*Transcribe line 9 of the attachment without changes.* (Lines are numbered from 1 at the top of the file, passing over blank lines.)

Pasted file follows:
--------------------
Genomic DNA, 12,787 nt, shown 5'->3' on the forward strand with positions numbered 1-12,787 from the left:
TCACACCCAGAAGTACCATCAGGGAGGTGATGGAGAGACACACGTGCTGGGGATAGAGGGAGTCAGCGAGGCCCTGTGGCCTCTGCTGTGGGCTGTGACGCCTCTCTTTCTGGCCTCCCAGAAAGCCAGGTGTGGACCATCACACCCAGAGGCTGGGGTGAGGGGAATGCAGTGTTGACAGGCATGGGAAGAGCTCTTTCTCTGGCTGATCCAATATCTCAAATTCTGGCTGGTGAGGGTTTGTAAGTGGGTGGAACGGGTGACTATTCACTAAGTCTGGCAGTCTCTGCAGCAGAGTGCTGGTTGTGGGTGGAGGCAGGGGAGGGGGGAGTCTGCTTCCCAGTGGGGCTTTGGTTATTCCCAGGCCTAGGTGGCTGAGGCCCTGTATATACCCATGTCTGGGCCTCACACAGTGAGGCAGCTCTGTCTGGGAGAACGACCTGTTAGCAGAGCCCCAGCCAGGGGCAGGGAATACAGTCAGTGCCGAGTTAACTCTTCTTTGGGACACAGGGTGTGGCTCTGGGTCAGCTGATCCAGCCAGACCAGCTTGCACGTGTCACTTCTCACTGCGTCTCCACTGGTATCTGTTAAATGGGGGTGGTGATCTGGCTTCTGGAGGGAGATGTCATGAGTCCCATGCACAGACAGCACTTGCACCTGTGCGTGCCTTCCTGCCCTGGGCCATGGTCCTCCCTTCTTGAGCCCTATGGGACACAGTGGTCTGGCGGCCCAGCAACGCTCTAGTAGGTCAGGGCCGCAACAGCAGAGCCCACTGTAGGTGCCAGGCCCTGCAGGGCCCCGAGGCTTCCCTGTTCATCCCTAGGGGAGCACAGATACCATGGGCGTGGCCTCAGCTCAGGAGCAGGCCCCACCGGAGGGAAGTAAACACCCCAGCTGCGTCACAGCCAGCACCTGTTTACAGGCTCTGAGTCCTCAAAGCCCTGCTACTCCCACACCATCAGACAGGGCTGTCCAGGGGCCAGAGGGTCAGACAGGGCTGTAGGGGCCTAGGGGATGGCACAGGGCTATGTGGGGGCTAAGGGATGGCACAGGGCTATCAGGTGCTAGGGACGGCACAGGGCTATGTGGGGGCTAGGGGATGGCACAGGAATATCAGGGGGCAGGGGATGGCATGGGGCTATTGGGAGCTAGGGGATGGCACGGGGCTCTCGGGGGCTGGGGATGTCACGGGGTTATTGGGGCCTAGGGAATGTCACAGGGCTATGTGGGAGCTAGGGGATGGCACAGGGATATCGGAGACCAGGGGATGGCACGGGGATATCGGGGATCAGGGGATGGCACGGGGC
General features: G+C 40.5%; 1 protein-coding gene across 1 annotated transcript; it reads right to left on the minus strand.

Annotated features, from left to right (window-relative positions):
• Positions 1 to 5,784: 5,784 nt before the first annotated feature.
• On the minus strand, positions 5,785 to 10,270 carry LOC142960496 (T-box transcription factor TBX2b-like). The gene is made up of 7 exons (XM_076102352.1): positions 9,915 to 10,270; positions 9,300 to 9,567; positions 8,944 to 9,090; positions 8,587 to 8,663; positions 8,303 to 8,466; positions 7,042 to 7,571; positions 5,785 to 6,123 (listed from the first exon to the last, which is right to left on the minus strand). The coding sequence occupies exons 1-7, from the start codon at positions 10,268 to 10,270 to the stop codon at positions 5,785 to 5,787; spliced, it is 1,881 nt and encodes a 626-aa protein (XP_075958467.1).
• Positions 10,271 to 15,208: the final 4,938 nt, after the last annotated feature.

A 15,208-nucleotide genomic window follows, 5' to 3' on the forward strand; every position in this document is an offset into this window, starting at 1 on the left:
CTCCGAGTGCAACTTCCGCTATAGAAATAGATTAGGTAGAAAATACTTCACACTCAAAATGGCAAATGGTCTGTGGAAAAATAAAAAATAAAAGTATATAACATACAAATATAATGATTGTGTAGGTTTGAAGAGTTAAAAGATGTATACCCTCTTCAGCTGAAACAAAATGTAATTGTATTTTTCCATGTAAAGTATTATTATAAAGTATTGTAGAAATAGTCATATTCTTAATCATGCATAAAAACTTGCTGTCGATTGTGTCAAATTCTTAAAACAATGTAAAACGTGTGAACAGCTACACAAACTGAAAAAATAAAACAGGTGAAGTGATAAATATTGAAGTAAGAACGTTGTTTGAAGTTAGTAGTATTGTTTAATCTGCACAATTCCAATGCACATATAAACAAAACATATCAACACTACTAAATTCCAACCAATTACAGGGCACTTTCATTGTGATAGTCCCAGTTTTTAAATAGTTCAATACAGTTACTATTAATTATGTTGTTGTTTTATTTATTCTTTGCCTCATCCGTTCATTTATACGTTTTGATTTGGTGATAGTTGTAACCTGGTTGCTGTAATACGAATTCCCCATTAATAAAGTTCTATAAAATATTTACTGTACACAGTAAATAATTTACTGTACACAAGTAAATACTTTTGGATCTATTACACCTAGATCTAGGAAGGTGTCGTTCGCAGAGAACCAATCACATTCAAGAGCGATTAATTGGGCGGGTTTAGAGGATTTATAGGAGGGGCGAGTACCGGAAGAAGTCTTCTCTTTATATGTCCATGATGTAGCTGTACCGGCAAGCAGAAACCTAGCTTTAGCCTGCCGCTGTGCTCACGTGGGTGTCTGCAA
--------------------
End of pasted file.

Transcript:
CTCCGAGTGCAACTTCCGCTATAGAAATAGATTAGGTAGAAAATACTTCACACTCAAAATGGCAAATGGTCTGTGGAAAAATAAAAAATAAAAGTATATAACATACAAATATAATGATTGTGTAGGTTTGAAGAGTTAAAAGATGTATACCCTCTTCAGCTGAAACAAAATGTAATTGTATTTTTCCATGTAAAGTATTATTATAAAGTATTGTAGAAATAGTCATATTCTTAATCATGCATAAAAACTTGCTGTCGATTGTGTCAAATTCTTAAAACAATGTAAAACGTGTGAACAGCTACACAAACTGAAAAAATAAAACAGGTGAAGTGATAAATATTGAAGTAAGAACGTTGTTTGAAGTTAGTAGTATTGTTTAATCTGCACAATTCCAATGCACATATAAACAAAACATATCAACACTACTAAATTCCAACCAATTACAGGGCACTTTCATTGTGATAGTCCCAGTTTTTAAATAGTTCAATACAGTTACTATTAATTATGTTGTTGTTTTATTTATTCTTTGCCTCATCCGTTCATTTATACGTTTTGATTTGGTGATAGTTGTAACCTGGTTGCTGTAATACGAATTCCCCATTAATAAAGTTCTATAAAATATTTACTGTACACAGTAAATAATTTACTGTACACAAGTAAATACTTTTGGATCTATTACACCTAGATCTAGGAAGGTGTCGTTCGCAGAGAACCAATCACATTCAAGAGCGATTAATTGGGCGGGTTTAGAGGATTTATAGGAGGGGCGAGTACCGGAAGAAGTCTTCTCTTTATATGTCCATGATGTAGCTGTACCGGCAAGCAGAAACCTAGCTTTAGCCTGCCGCTGTGCTCACGTGGGTGTCTGCAA